SELF-DETERMINATION

Uhuru, Ruto divided on Western Sahara question

DP says the autonomy plan under Moroccan sovereignty is the best solution to the Sahara issue

In Summary

• The PSC meeting chaired by President Kenyatta in March said the continued conflict in Western Sahara was inconsistent with AU decisions and resolutions.

• The continental body recognised the independence of Western Sahara in 1984, causing Morocco to exit.

President Uhuru Kenyatta.
President Uhuru Kenyatta.
Image: FILE

Kenya’s top leadership is divided over the Western Sahara independence question, with the President and the Deputy President holding different positions.

Ambassador to Ethiopia and the Permanent Representative to the AU Jean Kamau said Kenya would prioritise among others "the escalating military tension between the Kingdom of Morocco and the Sahrawi Republic".

She spoke when assuming the AU Peace and Security Council chairmanship for March.

"For close to 35 years, Kenya has supported the Sahrawi Republic in its quest for self-determination and independence," Kamau said. 

President Uhuru Kenyatta on March 9 chaired a virtual meeting of the AU Peace and Security Council that called for "an immediate ceasefire" allowing for the resumption of peace talks in the region.

The PSC said the continued conflict in Western Sahara was inconsistent with AU decisions and resolutions. The continental body recognised the independence of Western Sahara in 1984, causing Morocco to exit.

But Deputy President William Ruto in a March 23 meeting with Moroccan Ambassador to Kenya El Mokhtar Ghambou appeared to hold a different position.

“The autonomy plan under Moroccan sovereignty is the best solution to the Sahara issue,” the embassy quoted DP Ruto as saying during the meeting at the ambassador’s residence in Nairobi.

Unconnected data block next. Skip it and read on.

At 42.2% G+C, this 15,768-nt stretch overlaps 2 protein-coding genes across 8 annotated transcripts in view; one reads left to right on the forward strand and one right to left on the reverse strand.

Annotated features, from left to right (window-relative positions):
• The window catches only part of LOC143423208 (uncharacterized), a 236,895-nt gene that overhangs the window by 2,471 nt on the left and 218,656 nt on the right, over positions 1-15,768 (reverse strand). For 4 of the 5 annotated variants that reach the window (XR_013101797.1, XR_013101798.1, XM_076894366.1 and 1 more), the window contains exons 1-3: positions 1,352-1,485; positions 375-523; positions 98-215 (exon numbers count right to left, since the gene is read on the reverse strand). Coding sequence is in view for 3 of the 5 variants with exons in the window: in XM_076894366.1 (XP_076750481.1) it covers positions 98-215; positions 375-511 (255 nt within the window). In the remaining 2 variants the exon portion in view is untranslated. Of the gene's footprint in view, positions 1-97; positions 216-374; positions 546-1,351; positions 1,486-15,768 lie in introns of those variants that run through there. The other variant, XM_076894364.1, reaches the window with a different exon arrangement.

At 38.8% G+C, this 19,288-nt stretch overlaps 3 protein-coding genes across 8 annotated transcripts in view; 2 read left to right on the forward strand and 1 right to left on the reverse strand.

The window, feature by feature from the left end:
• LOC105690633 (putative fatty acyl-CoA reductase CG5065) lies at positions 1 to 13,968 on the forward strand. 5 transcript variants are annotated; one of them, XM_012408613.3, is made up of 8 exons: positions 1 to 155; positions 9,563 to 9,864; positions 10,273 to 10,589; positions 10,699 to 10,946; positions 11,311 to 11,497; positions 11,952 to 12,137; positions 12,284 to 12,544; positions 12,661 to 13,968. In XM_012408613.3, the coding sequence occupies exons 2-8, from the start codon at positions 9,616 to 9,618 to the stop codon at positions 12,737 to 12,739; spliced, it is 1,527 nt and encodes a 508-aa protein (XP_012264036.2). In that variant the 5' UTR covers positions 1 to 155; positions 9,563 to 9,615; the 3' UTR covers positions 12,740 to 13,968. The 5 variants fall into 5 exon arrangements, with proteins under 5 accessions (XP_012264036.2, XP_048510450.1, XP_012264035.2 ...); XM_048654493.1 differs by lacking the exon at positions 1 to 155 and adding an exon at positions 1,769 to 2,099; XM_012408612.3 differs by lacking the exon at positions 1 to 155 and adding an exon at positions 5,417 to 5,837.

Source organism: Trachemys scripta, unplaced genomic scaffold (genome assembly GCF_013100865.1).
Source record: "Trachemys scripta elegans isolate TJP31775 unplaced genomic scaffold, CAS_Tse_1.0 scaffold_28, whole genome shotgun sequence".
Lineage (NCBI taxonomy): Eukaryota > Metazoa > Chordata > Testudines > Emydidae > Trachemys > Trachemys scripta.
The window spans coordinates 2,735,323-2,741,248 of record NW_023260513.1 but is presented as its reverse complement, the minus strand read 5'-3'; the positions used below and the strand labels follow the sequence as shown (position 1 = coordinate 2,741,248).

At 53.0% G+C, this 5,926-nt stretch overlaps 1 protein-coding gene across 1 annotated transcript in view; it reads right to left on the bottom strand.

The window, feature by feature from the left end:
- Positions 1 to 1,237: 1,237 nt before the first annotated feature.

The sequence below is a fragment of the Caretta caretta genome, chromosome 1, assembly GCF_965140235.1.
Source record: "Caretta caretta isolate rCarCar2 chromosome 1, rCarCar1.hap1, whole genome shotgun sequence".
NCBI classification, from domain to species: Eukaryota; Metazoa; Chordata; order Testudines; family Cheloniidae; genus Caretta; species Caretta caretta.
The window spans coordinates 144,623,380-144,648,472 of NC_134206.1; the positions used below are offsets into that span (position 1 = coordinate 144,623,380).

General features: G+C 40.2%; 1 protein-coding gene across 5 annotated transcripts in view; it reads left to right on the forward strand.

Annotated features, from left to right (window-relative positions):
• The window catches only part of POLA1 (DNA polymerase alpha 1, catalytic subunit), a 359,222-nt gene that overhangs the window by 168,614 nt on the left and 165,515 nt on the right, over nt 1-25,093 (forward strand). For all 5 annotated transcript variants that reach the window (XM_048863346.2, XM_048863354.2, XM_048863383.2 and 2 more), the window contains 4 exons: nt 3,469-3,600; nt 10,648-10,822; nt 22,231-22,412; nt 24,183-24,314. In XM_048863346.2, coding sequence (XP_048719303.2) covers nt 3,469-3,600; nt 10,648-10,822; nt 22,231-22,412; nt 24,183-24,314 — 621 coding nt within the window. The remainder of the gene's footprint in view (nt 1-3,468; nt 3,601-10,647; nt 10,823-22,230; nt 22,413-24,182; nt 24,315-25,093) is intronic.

Ruto said Kenya's diplomatic force lies in its neutral position regarding regional conflicts and the Sahara conflict should be no exception to the rule.

"As a non-permanent member of the Security Council, it is in Kenya's interest to support the UN peace process regarding the Sahara issue in compliance with the Heads of States Decision 693."  

"We have no need to provoke unnecessary tensions and divisions within the African Union whose charter is clear: Respect for territorial integrity and no interference with the internal affairs of the member states," Ruto said.

He further noted that Kenya and Morocco are leading powers in their regions and said their bilateral cooperation will benefit the whole continent.

The Western Sahara question has been a contentious issue and Morocco recalled its ambassador to Kenya for consultations over the matter in June 2005.

Rabat at the time  said it “strongly deplores the unjustified and unjustifiable decision announced by Kenya to recognise the pseudo RASD (Saharwi Arab Democratic Republic) and to establish with it so-called diplomatic relations".

In February 2014, there was another diplomatic row after Western Sahara opened a mission in Nairobi. Then Senate Speaker Ekwe Ethuro had to visit Morocco to calm the tensions. 

In January this year, Ambassador Ghambou urged Kenya to support the Moroccan Autonomy Plan in Western Sahara — which suggests making the territory a semi-autonomous region.